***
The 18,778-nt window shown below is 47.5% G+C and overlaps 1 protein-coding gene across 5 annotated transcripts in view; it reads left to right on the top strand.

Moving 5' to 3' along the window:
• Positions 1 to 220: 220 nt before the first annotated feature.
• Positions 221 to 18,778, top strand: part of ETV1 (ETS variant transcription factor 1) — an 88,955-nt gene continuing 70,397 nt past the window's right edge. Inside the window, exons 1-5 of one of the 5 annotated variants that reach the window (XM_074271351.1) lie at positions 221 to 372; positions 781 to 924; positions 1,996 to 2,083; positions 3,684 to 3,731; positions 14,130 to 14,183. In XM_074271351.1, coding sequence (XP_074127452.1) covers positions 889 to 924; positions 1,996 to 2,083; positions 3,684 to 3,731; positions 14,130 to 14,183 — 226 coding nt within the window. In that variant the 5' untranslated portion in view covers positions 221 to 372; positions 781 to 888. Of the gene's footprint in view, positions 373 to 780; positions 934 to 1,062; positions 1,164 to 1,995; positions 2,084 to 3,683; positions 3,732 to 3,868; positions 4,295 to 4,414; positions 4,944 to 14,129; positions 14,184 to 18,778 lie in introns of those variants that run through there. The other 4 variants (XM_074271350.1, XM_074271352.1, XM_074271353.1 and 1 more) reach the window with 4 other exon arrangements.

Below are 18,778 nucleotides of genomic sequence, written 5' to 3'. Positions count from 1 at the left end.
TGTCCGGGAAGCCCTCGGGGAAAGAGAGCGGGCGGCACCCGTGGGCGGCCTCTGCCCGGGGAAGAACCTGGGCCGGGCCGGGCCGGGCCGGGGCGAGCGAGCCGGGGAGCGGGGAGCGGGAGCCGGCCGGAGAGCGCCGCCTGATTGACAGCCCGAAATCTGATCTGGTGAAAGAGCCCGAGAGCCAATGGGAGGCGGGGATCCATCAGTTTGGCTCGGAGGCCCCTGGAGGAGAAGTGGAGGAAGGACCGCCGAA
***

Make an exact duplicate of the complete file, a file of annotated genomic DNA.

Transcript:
The 18,778-nt window shown below is 47.5% G+C and overlaps 1 protein-coding gene across 5 annotated transcripts in view; it reads left to right on the top strand.

Moving 5' to 3' along the window:
• Positions 1 to 220: 220 nt before the first annotated feature.
• Positions 221 to 18,778, top strand: part of ETV1 (ETS variant transcription factor 1) — an 88,955-nt gene continuing 70,397 nt past the window's right edge. Inside the window, exons 1-5 of one of the 5 annotated variants that reach the window (XM_074271351.1) lie at positions 221 to 372; positions 781 to 924; positions 1,996 to 2,083; positions 3,684 to 3,731; positions 14,130 to 14,183. In XM_074271351.1, coding sequence (XP_074127452.1) covers positions 889 to 924; positions 1,996 to 2,083; positions 3,684 to 3,731; positions 14,130 to 14,183 — 226 coding nt within the window. In that variant the 5' untranslated portion in view covers positions 221 to 372; positions 781 to 888. Of the gene's footprint in view, positions 373 to 780; positions 934 to 1,062; positions 1,164 to 1,995; positions 2,084 to 3,683; positions 3,732 to 3,868; positions 4,295 to 4,414; positions 4,944 to 14,129; positions 14,184 to 18,778 lie in introns of those variants that run through there. The other 4 variants (XM_074271350.1, XM_074271352.1, XM_074271353.1 and 1 more) reach the window with 4 other exon arrangements.

Below are 18,778 nucleotides of genomic sequence, written 5' to 3'. Positions count from 1 at the left end.
TGTCCGGGAAGCCCTCGGGGAAAGAGAGCGGGCGGCACCCGTGGGCGGCCTCTGCCCGGGGAAGAACCTGGGCCGGGCCGGGCCGGGCCGGGGCGAGCGAGCCGGGGAGCGGGGAGCGGGAGCCGGCCGGAGAGCGCCGCCTGATTGACAGCCCGAAATCTGATCTGGTGAAAGAGCCCGAGAGCCAATGGGAGGCGGGGATCCATCAGTTTGGCTCGGAGGCCCCTGGAGGAGAAGTGGAGGAAGGACCGCCGAA